The coronavirus pandemic has wreaked havoc on the health, social fabric and economies of the world. The disastrous effects of the virus on our health and welfare are matched by its destruction of our livelihoods and economic security. It seems that all branches of the economy are affected; for some the crisis may be a direct hit from which they may never recover.
Governments the world over are struggling with these issues – how to keep their populations safe from the virus while allowing the economies to return to some semblance of normality. How much direct aid to provide to citizens and to businesses? What will huge budget deficits mean for the world economy going forward?
The world diamond industry has been particularly hard hit by the pandemic. With its main markets spread from Asia to North America, the diamond industry’s shut down followed the path of virus. First China, Hong Kong, Singapore and other markets were in lockdown, then Europe and the Middle East, and finally the United States. Our markets closed one after the other, we ourselves were forced to stay at home and our businesses and our livelihoods suffered. The diamond industry was among the first to be battered by the crisis and will likely be among the last sectors to recover.
The current crisis follows on top of the huge systemic problems that have impacted the industry for the past decade – very low profitability, a large price gap between polished and rough, and a major credit deficiency.
The crisis has made these difficulties even worse. The major diamond centers have seen trade come to an almost complete standstill. This is the worst crisis that the global diamond industry has experienced in modern history and it is not clear how we will emerge.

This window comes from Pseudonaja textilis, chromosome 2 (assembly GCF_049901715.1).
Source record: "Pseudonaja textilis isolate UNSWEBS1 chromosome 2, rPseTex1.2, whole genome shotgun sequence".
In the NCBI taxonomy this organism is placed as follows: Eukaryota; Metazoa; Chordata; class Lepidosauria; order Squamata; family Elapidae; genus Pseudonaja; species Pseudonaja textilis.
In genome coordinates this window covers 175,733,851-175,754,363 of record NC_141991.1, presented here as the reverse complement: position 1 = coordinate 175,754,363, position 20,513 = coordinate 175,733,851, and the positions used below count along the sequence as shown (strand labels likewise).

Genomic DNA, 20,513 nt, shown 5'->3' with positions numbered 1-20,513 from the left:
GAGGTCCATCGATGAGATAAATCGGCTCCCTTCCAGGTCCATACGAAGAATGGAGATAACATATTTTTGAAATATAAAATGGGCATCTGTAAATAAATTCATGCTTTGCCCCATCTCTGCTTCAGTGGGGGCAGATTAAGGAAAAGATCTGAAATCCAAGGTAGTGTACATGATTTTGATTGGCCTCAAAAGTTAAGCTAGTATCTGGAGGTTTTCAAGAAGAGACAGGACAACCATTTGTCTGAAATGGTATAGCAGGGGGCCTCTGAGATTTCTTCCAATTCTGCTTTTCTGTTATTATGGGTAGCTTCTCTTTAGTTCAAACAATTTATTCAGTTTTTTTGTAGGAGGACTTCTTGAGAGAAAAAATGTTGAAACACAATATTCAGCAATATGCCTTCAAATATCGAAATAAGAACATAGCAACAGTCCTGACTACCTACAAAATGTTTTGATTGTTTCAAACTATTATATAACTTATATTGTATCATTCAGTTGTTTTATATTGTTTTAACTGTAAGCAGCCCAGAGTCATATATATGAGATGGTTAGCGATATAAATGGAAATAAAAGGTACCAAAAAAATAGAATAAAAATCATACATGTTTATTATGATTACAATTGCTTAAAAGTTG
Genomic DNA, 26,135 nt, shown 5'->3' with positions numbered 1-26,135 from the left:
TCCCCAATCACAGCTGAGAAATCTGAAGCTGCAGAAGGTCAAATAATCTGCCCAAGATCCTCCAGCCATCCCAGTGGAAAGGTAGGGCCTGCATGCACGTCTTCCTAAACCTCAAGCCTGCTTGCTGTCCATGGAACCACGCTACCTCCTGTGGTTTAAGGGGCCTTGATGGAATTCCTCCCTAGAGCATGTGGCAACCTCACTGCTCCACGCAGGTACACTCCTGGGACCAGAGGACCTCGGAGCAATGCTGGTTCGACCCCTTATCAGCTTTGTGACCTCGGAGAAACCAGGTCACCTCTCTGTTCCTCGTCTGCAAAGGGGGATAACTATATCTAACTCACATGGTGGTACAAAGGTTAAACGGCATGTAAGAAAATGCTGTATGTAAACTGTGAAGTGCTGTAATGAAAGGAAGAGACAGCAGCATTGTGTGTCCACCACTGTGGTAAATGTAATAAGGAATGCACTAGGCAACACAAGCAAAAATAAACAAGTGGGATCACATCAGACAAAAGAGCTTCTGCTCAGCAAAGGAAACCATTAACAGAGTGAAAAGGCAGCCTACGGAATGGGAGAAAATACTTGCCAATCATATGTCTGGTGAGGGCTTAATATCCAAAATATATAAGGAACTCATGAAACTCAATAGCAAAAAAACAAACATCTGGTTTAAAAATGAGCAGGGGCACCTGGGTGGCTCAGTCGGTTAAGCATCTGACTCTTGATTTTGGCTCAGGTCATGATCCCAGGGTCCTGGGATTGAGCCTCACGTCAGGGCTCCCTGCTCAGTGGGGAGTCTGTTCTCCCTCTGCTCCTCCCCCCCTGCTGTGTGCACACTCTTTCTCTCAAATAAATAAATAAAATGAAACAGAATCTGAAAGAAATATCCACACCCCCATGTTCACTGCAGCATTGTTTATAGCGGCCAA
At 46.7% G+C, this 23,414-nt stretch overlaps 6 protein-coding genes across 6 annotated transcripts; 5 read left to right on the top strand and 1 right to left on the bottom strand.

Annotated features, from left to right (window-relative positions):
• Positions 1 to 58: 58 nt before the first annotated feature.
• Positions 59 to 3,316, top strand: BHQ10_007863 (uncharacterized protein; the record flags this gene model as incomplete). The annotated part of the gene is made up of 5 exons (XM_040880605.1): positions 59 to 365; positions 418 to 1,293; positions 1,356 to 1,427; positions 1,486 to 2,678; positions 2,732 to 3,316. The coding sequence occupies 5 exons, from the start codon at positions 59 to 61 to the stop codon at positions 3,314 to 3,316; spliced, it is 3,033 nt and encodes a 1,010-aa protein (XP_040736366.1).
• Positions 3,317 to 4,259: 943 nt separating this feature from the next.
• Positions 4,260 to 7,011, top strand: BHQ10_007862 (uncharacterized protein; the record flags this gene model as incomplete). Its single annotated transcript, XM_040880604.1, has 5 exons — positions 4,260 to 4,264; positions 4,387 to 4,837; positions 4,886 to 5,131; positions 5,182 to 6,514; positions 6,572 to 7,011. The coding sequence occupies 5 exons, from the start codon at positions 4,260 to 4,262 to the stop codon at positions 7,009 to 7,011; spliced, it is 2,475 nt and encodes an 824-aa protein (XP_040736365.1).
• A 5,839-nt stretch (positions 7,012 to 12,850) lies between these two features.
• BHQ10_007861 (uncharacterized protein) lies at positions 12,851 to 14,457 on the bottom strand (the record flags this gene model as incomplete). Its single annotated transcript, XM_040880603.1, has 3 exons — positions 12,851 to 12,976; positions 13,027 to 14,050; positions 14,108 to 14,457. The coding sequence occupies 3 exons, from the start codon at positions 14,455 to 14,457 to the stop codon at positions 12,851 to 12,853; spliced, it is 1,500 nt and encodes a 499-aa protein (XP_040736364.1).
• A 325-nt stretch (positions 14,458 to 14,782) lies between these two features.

The diamond and diamond jewelry sectors account for billions of dollars in revenue worldwide and employ hundreds of millions of people. When our industry rumbles, it can create an avalanche for millions on five continents.
Now is the time for governments around the world to step up to provide real assistance to the diamond industry. What can governments do to have an immediate impact?
- Offer substantial government guarantees to back loans to the diamond industry
- Define the diamond industry as a preferred industry, not as an industry at risk
- Provide grants to companies and individuals in financial distress
- Institute marketing support programs
- Where applicable, reduce taxes on imports of rough and polished diamonds
- Streamline international trade procedures that affect the diamond trade
I’m sure you can come up with additional suggestions. Certainly the right package of government aid will differ from country to country, according to conditions in each location. What is important is that now is the time to act, to call on our elected officials to assist our magnificent industry in its hour of need, so that we may emerge even stronger than before.